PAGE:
Washington coy on positioning on Venezuela’s Guaido

U.S. embassy in Cuba resumes full immigrant visa processing

Roughly a quarter of Chileans support Boric: poll

Short-lived ceasefire suspended between Colombia and ELN

Jan 4 (Reuters)The latest in Latin American politics today:

Biden to visit border with Mexico, speak on immigration

WASHINGTON – U.S. President Joe Biden plans to give a speech on immigration on Thursday and intends to visit the U.S.-Mexico border next week, addressing an issue that has challenged the Democratic president during his first two years in office.

Biden told reporters at the White House after a visit to Kentucky that he wants to see “peace and security” at the border. He said earlier in the day that he intended to visit the Southwest border but that details were still being finalized.

Washington coy on Venezuela’s Guaido, still recognizes 2015 National Assembly

WASHINGTON – The United States still recognizes Venezuela’s 2015 National Assembly after a recent shakeup and will keep coordinating with its former leader Juan Guaido “and other like-minded individuals,” the White House said.

Last month, Venezuela’s opposition National Assembly stripped Guaido of the title of interim president, which the United States has recognized since 2019.

In a press call, White House National Security Council spokesperson John Kirby said the United States still recognized that assembly, elected in 2015, as Venezuela’s “last remaining democratic institution.”

Asked whether Washington still recognized Guaido as interim president, Kirby said he did not want to “get into hypotheticals” and promised the United States would “coordinate with him and other like-minded members” of the opposition legislature.

U.S. embassy in Cuba resumes full immigrant visa processing for first time since 2017

HAVANA – The U.S. embassy in Havana resumed full immigrant visa processing and consular services for the first time since 2017 in a bid to stem the record-breaking flow of illegal migrants from Cuba north to the United States.

The embassy slashed services in 2017 after several of its staff were stricken with a still largely unexplained ailment dubbed “Havana Syndrome.”

Cubans were instead required to travel to Guyana for visa processing, a costly trip well out of reach for most on the island. The U.S. embassy in Havana began limited visa processing last year and in September announced the 2023 full reopening, to “ensure safe, legal, and orderly migration of Cubans,” it said.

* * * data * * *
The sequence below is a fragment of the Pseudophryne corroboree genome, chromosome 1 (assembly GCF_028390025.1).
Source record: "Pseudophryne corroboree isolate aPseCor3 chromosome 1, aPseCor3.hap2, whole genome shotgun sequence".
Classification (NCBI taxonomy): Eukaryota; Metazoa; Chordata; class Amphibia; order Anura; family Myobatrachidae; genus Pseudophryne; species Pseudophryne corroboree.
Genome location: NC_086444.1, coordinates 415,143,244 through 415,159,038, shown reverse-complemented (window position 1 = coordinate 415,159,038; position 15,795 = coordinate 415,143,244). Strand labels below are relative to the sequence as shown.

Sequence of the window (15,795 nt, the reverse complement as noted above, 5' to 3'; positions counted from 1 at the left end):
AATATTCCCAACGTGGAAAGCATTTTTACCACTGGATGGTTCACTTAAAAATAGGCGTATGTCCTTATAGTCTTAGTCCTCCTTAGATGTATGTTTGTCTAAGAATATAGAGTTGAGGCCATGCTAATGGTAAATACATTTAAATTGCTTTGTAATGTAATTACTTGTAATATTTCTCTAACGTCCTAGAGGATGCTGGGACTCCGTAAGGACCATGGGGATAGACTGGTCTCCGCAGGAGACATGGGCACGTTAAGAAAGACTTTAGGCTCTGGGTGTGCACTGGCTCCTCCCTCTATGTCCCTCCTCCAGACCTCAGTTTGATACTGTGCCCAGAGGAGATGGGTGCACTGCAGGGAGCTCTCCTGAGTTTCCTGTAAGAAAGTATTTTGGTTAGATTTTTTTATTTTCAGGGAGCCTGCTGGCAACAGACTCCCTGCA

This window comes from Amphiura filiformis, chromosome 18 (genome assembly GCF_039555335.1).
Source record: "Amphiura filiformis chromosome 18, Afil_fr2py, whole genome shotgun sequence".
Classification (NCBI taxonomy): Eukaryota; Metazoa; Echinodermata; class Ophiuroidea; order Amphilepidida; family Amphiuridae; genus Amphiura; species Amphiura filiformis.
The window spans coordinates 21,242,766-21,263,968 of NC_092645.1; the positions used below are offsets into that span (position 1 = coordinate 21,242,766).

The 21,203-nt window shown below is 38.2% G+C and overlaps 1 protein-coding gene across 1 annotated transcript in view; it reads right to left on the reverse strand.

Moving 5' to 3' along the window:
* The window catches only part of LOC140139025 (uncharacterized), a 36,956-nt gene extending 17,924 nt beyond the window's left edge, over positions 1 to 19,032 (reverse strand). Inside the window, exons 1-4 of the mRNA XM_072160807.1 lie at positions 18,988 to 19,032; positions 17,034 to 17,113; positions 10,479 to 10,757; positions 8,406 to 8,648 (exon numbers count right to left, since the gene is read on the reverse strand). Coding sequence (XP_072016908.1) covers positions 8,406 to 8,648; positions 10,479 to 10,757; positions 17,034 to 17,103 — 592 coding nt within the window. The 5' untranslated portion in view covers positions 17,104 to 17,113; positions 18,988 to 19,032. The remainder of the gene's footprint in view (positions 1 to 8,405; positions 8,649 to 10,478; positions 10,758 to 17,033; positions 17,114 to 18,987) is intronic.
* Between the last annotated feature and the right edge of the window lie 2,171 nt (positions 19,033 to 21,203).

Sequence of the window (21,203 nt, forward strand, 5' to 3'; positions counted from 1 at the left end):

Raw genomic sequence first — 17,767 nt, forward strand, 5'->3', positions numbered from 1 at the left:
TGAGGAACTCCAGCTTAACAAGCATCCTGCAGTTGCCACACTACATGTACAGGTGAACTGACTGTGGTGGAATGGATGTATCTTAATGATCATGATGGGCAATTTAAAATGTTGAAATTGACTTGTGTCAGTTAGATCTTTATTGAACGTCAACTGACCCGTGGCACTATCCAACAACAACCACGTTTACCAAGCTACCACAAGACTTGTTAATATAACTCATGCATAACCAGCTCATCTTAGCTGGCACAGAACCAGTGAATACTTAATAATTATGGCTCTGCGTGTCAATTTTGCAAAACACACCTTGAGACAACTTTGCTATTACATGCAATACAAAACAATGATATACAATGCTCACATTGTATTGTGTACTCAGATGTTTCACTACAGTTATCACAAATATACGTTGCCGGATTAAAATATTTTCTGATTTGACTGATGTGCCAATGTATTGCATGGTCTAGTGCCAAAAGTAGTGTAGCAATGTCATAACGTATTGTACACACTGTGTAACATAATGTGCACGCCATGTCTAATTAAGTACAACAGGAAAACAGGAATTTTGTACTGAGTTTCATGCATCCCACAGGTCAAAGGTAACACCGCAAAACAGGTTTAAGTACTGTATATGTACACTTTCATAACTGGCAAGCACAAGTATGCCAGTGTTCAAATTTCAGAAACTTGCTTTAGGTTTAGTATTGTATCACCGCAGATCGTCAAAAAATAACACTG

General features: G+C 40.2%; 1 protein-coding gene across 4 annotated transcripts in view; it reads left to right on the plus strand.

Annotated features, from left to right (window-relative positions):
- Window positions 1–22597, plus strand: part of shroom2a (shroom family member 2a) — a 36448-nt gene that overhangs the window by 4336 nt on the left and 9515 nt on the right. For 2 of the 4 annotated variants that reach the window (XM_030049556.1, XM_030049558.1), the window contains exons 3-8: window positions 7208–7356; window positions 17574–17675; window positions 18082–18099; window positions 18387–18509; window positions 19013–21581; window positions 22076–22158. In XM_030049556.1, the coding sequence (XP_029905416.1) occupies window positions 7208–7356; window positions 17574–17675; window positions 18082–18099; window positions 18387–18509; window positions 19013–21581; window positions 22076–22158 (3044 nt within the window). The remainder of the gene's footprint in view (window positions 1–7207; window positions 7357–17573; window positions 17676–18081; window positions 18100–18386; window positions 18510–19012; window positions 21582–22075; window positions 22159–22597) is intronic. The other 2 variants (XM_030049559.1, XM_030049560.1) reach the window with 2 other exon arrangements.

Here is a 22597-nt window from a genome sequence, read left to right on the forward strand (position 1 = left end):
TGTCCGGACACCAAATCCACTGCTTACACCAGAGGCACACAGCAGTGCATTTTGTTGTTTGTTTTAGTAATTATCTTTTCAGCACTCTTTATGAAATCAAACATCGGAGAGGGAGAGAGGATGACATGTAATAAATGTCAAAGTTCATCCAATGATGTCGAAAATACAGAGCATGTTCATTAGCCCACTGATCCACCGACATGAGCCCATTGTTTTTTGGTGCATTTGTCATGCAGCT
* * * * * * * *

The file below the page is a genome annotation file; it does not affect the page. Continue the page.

Roughly a quarter of Chileans support Boric: poll

Support for Chilean President Gabriel Boric fell sharply in 2022, a biannual public opinion poll showed, amid a deteriorating economy and two months before the leader marks one year in office.

The Chilean Center for Public Studies’ November-December poll showed support for Boric falling to 24% from the 32% registered in its previous April-May poll.

Boric took office in March 2022 and his government has had to deal with a slowdown in economic activity, rising inflation, political instability resulting from a constitutional rewrite process, and an increase in violent crimes.

Colombia suspends brief ceasefire with ELN after rebels reject effort

BOGOTA – Colombia has called off a ceasefire with the National Liberation Army (ELN) rebels, in an about-face after the left-wing guerrilla group said it had not agreed to halt fighting.

The reversal – less than four days after a 6-month ceasefire was announced – is a setback for plans by President Gustavo Petro to bring peace to the Andean country after nearly sixty years of conflict which has killed more than 450,000 people.

The government called on the ELN to declare a verifiable truce while the issue is discussed at negotiations, the next round of which are set to take place in Mexico.

(Compiled by Natalia Siniawski and Isabel Woodford Editing by Peter Graff)

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